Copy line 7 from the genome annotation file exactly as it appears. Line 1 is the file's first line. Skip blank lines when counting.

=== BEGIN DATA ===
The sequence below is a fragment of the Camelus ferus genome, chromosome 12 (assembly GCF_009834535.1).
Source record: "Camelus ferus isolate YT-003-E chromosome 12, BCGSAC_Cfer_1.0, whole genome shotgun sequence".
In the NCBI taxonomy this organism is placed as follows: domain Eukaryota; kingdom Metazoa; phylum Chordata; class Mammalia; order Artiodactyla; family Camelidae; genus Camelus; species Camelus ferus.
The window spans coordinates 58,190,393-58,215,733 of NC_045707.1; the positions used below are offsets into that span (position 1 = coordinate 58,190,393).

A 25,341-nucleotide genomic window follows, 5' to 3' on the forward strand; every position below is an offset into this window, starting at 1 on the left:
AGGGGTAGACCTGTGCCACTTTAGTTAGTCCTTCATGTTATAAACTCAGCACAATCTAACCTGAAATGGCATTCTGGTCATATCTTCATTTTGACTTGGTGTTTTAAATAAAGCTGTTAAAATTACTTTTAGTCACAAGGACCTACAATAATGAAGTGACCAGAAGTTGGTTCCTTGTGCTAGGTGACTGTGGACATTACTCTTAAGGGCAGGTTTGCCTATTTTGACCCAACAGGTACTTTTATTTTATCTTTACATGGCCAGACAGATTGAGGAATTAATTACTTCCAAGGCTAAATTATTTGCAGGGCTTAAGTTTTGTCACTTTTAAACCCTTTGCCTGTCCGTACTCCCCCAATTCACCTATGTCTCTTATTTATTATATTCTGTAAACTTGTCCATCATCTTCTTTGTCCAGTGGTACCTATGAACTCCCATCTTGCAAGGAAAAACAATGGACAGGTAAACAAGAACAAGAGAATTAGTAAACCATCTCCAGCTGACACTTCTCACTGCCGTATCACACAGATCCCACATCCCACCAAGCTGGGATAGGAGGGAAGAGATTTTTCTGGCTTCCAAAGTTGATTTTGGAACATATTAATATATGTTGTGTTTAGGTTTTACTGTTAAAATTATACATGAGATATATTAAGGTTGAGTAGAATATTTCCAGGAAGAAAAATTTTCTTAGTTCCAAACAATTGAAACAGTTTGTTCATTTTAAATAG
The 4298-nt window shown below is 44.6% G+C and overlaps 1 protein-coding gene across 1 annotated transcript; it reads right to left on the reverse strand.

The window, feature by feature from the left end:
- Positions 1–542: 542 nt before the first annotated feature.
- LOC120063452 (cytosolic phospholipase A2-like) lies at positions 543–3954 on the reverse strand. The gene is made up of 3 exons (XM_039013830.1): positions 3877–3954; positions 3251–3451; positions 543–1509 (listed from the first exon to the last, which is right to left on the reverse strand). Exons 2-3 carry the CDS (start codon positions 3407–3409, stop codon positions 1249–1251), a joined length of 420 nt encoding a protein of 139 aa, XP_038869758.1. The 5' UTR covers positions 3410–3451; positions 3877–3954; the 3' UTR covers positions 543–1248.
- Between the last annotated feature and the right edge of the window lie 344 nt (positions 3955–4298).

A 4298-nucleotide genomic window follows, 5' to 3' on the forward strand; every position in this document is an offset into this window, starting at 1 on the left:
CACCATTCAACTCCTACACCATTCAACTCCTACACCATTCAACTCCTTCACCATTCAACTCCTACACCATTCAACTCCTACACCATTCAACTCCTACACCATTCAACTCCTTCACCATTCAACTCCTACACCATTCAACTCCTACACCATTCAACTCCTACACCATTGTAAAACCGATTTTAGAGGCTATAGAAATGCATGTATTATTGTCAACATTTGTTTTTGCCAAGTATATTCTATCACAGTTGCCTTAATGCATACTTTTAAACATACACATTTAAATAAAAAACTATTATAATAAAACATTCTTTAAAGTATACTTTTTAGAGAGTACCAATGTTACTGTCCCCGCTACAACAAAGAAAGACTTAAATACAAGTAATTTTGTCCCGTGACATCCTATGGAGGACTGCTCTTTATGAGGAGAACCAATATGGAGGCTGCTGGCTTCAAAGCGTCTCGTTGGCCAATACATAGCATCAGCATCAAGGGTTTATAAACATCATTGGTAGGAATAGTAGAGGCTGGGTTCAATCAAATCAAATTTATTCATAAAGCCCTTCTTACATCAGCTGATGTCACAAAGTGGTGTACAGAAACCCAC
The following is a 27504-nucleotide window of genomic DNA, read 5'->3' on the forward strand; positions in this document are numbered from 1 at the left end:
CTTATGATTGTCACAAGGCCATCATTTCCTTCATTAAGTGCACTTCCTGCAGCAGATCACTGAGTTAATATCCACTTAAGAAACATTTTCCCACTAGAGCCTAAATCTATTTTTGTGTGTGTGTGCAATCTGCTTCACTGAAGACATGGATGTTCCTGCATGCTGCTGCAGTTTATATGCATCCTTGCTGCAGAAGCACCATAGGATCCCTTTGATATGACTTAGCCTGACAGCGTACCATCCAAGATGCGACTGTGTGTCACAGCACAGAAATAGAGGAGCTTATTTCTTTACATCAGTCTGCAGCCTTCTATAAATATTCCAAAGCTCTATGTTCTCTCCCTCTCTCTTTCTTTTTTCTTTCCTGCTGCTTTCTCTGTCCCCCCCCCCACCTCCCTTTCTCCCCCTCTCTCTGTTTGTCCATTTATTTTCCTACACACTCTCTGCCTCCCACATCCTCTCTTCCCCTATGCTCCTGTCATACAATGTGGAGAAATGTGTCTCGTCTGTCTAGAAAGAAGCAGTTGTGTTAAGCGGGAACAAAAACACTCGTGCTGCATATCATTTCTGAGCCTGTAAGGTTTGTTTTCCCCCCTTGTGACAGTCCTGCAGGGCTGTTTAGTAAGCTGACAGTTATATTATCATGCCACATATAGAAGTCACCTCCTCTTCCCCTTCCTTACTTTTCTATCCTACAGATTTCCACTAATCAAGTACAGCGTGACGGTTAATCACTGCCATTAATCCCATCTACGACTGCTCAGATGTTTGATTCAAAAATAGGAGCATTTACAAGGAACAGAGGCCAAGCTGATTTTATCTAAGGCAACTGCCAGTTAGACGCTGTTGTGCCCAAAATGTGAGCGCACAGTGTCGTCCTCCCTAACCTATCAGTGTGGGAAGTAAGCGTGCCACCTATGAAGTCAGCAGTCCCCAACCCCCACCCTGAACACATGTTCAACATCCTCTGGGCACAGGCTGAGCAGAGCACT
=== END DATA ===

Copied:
The 4298-nt window shown below is 44.6% G+C and overlaps 1 protein-coding gene across 1 annotated transcript; it reads right to left on the reverse strand.